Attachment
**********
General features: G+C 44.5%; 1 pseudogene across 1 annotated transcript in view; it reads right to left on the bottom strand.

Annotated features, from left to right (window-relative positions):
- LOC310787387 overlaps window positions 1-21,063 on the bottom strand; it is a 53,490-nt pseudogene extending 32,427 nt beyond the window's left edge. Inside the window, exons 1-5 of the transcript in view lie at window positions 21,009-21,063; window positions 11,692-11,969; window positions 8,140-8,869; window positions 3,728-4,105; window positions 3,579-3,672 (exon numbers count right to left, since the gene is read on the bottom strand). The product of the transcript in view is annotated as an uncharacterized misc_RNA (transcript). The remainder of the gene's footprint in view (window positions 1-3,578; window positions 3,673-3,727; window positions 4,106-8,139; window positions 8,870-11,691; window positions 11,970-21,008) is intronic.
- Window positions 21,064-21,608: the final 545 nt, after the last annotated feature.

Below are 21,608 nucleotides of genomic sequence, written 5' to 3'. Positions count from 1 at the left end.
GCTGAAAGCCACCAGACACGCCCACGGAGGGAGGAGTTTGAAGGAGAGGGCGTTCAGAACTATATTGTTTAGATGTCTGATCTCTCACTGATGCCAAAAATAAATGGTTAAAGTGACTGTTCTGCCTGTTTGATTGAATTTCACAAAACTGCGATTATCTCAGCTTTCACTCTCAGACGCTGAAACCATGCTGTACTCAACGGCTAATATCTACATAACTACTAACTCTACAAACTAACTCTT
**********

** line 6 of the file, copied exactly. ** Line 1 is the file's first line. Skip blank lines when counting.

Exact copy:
GCTGAAAGCCACCAGACACGCCCACGGAGGGAGGAGTTTGAAGGAGAGGGCGTTCAGAACTATATTGTTTAGATGTCTGATCTCTCACTGATGCCAAAAATAAATGGTTAAAGTGACTGTTCTGCCTGTTTGATTGAATTTCACAAAACTGCGATTATCTCAGCTTTCACTCTCAGACGCTGAAACCATGCTGTACTCAACGGCTAATATCTACATAACTACTAACTCTACAAACTAACTCTT